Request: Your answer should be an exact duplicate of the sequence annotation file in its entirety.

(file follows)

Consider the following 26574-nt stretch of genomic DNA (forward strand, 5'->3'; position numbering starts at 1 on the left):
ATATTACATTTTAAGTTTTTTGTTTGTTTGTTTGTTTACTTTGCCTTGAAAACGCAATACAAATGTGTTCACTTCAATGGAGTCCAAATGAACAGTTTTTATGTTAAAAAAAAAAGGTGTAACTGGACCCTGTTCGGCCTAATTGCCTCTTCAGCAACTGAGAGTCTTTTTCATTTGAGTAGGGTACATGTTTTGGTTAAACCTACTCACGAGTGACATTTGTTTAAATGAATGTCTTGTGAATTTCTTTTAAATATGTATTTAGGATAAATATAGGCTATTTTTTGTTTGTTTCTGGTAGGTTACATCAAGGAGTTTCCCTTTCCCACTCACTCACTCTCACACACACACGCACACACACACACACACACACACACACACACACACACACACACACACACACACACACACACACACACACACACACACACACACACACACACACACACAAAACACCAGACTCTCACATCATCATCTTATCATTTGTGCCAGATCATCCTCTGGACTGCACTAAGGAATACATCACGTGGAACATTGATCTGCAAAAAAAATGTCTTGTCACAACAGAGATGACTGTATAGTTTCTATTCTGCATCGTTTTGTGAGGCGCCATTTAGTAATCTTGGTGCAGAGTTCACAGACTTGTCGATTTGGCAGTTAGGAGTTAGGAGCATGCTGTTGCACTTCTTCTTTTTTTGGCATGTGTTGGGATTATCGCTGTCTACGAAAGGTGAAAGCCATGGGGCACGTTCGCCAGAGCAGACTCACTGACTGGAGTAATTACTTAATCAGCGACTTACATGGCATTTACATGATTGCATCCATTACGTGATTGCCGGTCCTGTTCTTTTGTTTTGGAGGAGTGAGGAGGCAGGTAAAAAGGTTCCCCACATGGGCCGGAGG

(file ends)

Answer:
Consider the following 26574-nt stretch of genomic DNA (forward strand, 5'->3'; position numbering starts at 1 on the left):
ATATTACATTTTAAGTTTTTTGTTTGTTTGTTTGTTTACTTTGCCTTGAAAACGCAATACAAATGTGTTCACTTCAATGGAGTCCAAATGAACAGTTTTTATGTTAAAAAAAAAAGGTGTAACTGGACCCTGTTCGGCCTAATTGCCTCTTCAGCAACTGAGAGTCTTTTTCATTTGAGTAGGGTACATGTTTTGGTTAAACCTACTCACGAGTGACATTTGTTTAAATGAATGTCTTGTGAATTTCTTTTAAATATGTATTTAGGATAAATATAGGCTATTTTTTGTTTGTTTCTGGTAGGTTACATCAAGGAGTTTCCCTTTCCCACTCACTCACTCTCACACACACACGCACACACACACACACACACACACACACACACACACACACACACACACACACACACACACACACACACACACACACACACACACACACACACACACACAAAACACCAGACTCTCACATCATCATCTTATCATTTGTGCCAGATCATCCTCTGGACTGCACTAAGGAATACATCACGTGGAACATTGATCTGCAAAAAAAATGTCTTGTCACAACAGAGATGACTGTATAGTTTCTATTCTGCATCGTTTTGTGAGGCGCCATTTAGTAATCTTGGTGCAGAGTTCACAGACTTGTCGATTTGGCAGTTAGGAGTTAGGAGCATGCTGTTGCACTTCTTCTTTTTTTGGCATGTGTTGGGATTATCGCTGTCTACGAAAGGTGAAAGCCATGGGGCACGTTCGCCAGAGCAGACTCACTGACTGGAGTAATTACTTAATCAGCGACTTACATGGCATTTACATGATTGCATCCATTACGTGATTGCCGGTCCTGTTCTTTTGTTTTGGAGGAGTGAGGAGGCAGGTAAAAAGGTTCCCCACATGGGCCGGAGG